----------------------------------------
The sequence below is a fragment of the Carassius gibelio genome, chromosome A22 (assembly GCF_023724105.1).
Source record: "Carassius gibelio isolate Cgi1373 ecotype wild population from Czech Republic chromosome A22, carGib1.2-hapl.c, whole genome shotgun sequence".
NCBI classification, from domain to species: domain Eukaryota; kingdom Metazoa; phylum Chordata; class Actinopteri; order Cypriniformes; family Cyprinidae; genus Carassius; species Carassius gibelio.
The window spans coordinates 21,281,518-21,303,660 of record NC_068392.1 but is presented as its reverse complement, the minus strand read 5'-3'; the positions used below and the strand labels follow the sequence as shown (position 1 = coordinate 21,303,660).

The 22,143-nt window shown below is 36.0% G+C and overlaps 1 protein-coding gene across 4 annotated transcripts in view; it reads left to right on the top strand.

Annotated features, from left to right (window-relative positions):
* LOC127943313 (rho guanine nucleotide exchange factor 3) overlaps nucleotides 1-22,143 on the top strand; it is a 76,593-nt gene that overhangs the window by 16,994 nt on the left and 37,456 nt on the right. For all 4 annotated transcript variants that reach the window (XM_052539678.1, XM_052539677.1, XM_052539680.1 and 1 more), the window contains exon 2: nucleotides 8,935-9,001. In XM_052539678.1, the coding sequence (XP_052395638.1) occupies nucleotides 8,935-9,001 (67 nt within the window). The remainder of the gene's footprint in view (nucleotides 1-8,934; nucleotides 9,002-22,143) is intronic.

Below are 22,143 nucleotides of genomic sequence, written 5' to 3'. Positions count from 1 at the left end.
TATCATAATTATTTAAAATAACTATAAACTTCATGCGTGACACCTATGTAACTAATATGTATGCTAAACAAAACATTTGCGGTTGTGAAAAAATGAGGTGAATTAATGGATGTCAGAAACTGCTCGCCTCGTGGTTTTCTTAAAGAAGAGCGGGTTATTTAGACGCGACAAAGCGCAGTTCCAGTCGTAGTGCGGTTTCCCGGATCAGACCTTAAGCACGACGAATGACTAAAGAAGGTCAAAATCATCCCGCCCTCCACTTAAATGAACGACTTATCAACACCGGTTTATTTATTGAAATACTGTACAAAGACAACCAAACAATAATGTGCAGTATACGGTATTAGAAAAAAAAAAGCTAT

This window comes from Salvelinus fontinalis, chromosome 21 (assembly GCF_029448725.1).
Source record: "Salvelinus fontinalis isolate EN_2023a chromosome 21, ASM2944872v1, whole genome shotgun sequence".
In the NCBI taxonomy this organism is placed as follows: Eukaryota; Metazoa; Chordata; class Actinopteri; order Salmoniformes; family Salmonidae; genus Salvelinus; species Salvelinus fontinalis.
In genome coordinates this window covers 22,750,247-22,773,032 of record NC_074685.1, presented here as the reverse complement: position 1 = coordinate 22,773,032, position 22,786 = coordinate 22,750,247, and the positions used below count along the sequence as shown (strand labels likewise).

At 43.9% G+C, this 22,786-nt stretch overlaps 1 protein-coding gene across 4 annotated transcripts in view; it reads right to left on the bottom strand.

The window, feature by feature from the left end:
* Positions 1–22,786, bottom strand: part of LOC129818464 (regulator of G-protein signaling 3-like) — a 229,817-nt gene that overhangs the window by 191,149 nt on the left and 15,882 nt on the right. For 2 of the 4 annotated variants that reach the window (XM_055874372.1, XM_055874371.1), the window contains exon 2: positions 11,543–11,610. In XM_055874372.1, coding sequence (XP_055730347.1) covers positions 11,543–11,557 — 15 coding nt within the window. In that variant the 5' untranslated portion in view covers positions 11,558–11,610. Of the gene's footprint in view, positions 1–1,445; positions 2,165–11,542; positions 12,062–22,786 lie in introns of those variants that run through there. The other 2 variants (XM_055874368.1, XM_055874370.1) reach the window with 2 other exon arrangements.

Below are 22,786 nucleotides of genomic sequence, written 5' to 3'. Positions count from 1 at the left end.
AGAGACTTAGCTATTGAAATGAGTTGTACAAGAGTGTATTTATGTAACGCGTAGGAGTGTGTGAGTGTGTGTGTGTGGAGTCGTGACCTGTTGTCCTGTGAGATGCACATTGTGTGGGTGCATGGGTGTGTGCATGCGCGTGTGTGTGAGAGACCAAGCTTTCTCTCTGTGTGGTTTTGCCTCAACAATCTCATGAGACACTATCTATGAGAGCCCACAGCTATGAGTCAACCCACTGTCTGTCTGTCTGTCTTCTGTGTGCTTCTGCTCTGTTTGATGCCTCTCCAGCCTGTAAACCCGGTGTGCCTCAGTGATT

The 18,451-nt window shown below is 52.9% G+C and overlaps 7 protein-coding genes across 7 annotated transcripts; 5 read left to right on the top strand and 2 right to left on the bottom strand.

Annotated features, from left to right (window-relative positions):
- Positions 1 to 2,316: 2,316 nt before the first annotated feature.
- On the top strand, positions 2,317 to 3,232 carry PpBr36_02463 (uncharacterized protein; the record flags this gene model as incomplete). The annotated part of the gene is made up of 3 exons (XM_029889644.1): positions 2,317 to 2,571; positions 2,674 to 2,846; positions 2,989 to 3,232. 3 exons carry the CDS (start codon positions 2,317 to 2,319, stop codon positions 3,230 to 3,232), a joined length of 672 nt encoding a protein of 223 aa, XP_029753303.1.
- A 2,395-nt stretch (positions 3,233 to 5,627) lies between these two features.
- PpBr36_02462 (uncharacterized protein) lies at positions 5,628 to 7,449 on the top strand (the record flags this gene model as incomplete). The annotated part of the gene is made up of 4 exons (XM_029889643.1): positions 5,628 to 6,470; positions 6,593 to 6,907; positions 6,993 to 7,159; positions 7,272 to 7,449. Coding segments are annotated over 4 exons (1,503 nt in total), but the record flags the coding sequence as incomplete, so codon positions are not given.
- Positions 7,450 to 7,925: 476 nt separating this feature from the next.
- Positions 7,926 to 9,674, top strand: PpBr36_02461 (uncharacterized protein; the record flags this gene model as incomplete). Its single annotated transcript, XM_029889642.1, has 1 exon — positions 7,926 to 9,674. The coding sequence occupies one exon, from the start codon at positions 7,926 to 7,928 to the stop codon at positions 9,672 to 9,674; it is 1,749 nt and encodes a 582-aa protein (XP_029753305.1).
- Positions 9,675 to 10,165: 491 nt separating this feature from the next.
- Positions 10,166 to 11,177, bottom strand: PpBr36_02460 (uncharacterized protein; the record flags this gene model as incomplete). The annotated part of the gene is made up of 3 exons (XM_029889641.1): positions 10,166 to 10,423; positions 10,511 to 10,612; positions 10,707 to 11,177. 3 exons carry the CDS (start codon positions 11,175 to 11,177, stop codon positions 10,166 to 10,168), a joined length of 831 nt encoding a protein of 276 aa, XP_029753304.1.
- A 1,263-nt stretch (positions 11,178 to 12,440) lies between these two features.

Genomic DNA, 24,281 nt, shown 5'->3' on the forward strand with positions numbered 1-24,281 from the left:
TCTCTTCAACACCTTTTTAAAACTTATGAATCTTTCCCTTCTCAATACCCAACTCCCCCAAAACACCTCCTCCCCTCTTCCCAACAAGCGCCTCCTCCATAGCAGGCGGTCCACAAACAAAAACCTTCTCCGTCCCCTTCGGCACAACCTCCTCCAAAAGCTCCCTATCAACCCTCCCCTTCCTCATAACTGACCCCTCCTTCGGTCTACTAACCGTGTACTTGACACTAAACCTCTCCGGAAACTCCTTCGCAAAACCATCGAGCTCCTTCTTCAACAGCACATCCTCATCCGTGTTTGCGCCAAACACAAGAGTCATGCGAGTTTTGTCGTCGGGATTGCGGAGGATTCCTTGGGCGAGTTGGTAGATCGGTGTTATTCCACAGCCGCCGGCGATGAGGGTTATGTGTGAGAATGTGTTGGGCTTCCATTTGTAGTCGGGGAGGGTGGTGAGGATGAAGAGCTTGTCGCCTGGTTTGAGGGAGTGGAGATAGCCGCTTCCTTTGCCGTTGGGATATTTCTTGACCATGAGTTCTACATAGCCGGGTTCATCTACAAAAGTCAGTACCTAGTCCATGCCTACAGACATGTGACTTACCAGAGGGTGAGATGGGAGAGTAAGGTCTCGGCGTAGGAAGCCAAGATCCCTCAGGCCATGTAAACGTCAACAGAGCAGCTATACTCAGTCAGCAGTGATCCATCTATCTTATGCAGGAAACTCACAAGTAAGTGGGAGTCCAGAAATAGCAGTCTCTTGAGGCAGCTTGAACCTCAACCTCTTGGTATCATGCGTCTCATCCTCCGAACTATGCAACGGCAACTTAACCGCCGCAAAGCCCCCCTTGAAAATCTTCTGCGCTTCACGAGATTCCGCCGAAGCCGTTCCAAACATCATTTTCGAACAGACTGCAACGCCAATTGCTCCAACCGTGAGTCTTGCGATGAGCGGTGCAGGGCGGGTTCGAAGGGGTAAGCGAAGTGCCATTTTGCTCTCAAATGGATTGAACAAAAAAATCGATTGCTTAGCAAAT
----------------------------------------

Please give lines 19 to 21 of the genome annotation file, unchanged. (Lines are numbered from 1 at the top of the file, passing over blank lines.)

The 18,451-nt window shown below is 52.9% G+C and overlaps 7 protein-coding genes across 7 annotated transcripts; 5 read left to right on the top strand and 2 right to left on the bottom strand.

Annotated features, from left to right (window-relative positions):
- Positions 1 to 2,316: 2,316 nt before the first annotated feature.